Summing up, Philip Graham, Chair of IUMI’s Facts & Figures Committee said:
“Our analysis for 2020 shows some signs of encouragement for market development in all main marine insurance lines and in all global regions. But we should remain cautious as there are a number of factors at play.”
“On the positive side, we are seeing new markets enter the marine insurance space, particularly offshore wind where project sanctioning has overtaken offshore oil and gas for the first time. Although currently a very small piece of the global energy mix – representing just 0.2% - offshore wind has the potential to grow rapidly and become a significant marine insurance line.”
“More generally, OECD business confidence has returned, or is rapidly returning, to pre-COVID levels, world trade forecasts are extremely positive and this will drive demand for shipping and, consequently, marine insurance. Although freight rates in general are the strongest since 2008, some sectors are faring better than others with containerships and dry bulkers performing much better than the tanker market. But overall, shipping appears to be bouncing-back strongly from the outbreak of COVID.”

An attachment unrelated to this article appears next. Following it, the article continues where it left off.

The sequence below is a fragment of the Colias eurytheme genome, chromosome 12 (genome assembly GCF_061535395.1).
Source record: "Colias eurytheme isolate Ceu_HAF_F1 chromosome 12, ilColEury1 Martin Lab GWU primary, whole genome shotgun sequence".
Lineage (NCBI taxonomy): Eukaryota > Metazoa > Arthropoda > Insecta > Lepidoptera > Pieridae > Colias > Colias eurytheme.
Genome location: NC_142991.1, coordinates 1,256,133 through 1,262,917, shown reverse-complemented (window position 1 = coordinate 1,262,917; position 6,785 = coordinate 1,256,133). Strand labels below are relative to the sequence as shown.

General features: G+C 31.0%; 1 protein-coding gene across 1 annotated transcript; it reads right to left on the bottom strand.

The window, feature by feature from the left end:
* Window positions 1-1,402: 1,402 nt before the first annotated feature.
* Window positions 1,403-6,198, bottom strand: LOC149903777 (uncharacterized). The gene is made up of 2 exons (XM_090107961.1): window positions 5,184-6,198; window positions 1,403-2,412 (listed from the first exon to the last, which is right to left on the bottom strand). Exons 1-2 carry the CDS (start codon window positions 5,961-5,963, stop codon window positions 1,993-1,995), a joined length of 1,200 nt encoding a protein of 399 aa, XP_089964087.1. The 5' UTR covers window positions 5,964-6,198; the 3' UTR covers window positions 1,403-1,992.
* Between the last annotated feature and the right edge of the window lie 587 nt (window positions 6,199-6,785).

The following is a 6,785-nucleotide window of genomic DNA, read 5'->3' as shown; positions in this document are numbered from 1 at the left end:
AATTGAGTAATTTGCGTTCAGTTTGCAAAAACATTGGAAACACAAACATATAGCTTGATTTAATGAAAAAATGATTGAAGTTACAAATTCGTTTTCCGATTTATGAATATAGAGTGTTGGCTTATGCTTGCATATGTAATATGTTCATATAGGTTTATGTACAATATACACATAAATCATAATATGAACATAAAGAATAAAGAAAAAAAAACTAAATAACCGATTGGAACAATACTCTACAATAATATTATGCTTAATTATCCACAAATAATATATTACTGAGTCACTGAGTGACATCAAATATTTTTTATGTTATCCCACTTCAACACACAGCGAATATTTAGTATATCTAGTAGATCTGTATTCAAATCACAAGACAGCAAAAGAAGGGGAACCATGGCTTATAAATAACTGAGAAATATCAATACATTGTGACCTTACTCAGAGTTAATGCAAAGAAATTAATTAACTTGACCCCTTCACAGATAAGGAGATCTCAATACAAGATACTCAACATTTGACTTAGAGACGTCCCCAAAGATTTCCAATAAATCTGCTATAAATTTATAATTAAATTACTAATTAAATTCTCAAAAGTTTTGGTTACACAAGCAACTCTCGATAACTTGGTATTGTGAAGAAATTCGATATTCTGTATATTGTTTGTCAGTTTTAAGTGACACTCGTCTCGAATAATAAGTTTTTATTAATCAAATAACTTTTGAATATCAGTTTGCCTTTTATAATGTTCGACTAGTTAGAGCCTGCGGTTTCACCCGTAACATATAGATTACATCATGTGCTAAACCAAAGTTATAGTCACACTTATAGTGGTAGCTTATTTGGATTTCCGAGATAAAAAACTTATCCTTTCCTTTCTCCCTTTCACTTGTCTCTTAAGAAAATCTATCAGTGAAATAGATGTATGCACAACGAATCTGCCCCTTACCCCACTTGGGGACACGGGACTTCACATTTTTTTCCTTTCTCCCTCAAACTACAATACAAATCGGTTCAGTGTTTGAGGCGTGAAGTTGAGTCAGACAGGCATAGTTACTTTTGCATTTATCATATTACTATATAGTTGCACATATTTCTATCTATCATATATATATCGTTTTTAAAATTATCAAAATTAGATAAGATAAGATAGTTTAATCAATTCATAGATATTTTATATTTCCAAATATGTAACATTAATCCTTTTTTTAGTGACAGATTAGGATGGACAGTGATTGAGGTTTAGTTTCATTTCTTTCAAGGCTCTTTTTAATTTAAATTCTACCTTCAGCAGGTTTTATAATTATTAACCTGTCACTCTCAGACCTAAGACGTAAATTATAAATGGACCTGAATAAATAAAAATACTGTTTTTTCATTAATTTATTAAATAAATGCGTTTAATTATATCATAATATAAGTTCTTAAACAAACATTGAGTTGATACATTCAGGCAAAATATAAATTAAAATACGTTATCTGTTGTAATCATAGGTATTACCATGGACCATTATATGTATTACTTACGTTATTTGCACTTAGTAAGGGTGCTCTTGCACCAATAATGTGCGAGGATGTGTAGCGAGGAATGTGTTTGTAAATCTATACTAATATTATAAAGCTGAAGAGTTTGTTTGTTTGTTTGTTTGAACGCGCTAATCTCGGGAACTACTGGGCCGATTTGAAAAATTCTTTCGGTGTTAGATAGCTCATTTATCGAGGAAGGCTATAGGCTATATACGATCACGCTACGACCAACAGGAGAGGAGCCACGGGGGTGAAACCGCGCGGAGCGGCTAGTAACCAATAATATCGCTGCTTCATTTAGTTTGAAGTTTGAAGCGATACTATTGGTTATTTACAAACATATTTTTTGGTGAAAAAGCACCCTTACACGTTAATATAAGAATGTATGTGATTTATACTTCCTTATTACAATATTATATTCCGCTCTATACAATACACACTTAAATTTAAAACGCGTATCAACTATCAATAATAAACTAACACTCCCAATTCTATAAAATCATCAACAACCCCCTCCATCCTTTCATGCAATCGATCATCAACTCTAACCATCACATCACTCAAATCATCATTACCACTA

“Increased shipping activity, reactivation in the offshore energy market and an increasingly ageing merchant fleet have the potential to reverse the current downward trend in marine claims. Underwriters need to be watchful and take care that increased claims don’t erode the advances made recently in strengthening the overall premium base.”
On ESG matters, Phil Graham continued:
“IUMI’s Facts & Figures Committee is also tracking a range of ESG initiatives and data to ensure the membership fully understands and remains aligned with the UN Sustainable Development Goals. Specifically, we are monitoring illegal, unreported and unregulated fishing activities to ensure we are playing our role in protecting the global fishing industry for the future. We are also monitoring the ship recycling industry to educate underwriters on responsible and sustainable vessel demolition; and we closely follow IMO’s decarbonization ambitions so marine insurers are ready to protect vessels using new fuel types and propulsion methods.”